Marijuana is now legal in four states and the residents haven't all devolved into deranged killer cannibals, as the public may have feared back in the "Reefer Madness" era. But (non-medical) pot use is still illegal for minors in those states, due to its apparent different effects on the developing brain.
Researchers at Northwestern University released a study today in the journal Hippocampus linking heavy pot use in the adolescent years to impaired memory in the adult years. Even after retiring their bongs for 24 months, former daily smokers averaged 18% lower recollection.
The researchers' previous research had linked marijuana to short-term memory loss...
...but now experts say they've used brain-mapping technology to detect "detailed and sometimes subtle changes" to the hippocampus, which is responsible for the "ability to remember autobiographical or life events." (Like, y'know, the 365+ times per year you were smoking up.)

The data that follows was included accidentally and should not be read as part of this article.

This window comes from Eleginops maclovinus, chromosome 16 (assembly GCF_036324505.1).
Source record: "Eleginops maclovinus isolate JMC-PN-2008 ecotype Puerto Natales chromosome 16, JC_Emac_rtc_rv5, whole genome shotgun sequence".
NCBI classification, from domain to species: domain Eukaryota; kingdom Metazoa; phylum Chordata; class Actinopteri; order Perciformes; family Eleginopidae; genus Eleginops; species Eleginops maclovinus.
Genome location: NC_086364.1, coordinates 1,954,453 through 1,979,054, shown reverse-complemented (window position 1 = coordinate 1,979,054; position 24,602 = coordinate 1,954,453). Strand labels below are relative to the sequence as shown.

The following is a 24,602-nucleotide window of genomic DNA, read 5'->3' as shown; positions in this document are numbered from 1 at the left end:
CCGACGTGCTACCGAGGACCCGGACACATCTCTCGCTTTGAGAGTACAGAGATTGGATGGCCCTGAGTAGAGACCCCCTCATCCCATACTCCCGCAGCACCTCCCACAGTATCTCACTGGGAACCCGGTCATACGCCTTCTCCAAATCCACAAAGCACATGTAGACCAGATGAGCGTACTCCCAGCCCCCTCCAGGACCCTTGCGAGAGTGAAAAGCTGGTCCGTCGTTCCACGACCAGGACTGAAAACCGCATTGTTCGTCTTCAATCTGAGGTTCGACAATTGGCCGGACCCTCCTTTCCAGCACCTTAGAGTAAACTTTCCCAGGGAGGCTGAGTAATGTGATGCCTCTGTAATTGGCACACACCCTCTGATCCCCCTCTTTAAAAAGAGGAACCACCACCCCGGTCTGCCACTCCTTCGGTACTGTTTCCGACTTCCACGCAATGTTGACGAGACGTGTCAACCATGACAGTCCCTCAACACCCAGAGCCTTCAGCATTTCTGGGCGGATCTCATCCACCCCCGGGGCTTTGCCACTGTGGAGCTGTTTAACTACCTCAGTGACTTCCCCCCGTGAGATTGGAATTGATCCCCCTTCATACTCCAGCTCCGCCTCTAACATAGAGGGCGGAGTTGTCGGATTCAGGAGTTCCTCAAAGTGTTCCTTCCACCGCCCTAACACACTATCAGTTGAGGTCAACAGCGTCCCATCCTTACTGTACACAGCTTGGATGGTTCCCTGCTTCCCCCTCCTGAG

The Northwestern study involved nearly 100 subjects who'd started smoking regularly at 16 or 17, continued for approximately three years and then had abstained for two years.
"Both our recent studies link the chronic use of marijuana during adolescence to these differences in the shape of brain regions that are critical to memory and that appear to last for at least a few years after people stop using it," said Dr. Matthew Smith, assistant professor of psychiatry and behavioral sciences, who led the study.
As Dr. Frances Jensen, neuroscientist and author of "The Teenage Brain," told MTV News back in January:
“You may think your IQ is set. Well, guess what? In your teen years, one-third [of people] stay the same, one-third go down and one-third go up. You can go up! We don’t know why that happens, but we do know if you’re smoking pot daily, your IQ drops. … Binge-drinking can cause more brain damage [for you] than it would for your alcoholic uncle.”